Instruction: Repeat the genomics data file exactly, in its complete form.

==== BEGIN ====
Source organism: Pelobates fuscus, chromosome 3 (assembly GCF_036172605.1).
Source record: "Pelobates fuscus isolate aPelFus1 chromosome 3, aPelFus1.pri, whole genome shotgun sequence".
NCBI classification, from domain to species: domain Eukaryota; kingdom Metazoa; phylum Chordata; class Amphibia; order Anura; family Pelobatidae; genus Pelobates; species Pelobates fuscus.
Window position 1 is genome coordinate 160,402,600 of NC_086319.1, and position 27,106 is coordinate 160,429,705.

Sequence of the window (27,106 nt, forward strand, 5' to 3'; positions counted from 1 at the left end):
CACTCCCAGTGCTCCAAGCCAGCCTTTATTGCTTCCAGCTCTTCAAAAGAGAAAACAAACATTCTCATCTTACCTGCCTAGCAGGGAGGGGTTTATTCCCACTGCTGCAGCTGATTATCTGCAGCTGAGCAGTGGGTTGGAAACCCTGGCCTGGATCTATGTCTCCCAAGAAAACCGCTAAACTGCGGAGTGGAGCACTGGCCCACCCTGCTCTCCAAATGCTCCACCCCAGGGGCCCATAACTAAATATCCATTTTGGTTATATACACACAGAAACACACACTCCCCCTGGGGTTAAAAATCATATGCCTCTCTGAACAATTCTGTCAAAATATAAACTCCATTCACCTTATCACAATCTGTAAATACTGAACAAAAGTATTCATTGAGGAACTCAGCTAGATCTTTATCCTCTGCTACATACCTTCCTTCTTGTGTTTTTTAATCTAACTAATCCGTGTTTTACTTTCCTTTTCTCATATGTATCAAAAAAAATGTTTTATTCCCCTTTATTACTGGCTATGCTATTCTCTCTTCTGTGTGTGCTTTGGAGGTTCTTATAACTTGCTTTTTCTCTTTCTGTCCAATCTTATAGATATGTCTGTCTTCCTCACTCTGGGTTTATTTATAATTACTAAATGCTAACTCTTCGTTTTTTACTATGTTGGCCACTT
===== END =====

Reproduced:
Source organism: Pelobates fuscus, chromosome 3 (assembly GCF_036172605.1).
Source record: "Pelobates fuscus isolate aPelFus1 chromosome 3, aPelFus1.pri, whole genome shotgun sequence".
NCBI classification, from domain to species: domain Eukaryota; kingdom Metazoa; phylum Chordata; class Amphibia; order Anura; family Pelobatidae; genus Pelobates; species Pelobates fuscus.
Window position 1 is genome coordinate 160,402,600 of NC_086319.1, and position 27,106 is coordinate 160,429,705.

Sequence of the window (27,106 nt, forward strand, 5' to 3'; positions counted from 1 at the left end):
CACTCCCAGTGCTCCAAGCCAGCCTTTATTGCTTCCAGCTCTTCAAAAGAGAAAACAAACATTCTCATCTTACCTGCCTAGCAGGGAGGGGTTTATTCCCACTGCTGCAGCTGATTATCTGCAGCTGAGCAGTGGGTTGGAAACCCTGGCCTGGATCTATGTCTCCCAAGAAAACCGCTAAACTGCGGAGTGGAGCACTGGCCCACCCTGCTCTCCAAATGCTCCACCCCAGGGGCCCATAACTAAATATCCATTTTGGTTATATACACACAGAAACACACACTCCCCCTGGGGTTAAAAATCATATGCCTCTCTGAACAATTCTGTCAAAATATAAACTCCATTCACCTTATCACAATCTGTAAATACTGAACAAAAGTATTCATTGAGGAACTCAGCTAGATCTTTATCCTCTGCTACATACCTTCCTTCTTGTGTTTTTTAATCTAACTAATCCGTGTTTTACTTTCCTTTTCTCATATGTATCAAAAAAAATGTTTTATTCCCCTTTATTACTGGCTATGCTATTCTCTCTTCTGTGTGTGCTTTGGAGGTTCTTATAACTTGCTTTTTCTCTTTCTGTCCAATCTTATAGATATGTCTGTCTTCCTCACTCTGGGTTTATTTATAATTACTAAATGCTAACTCTTCGTTTTTTACTATGTTGGCCACTT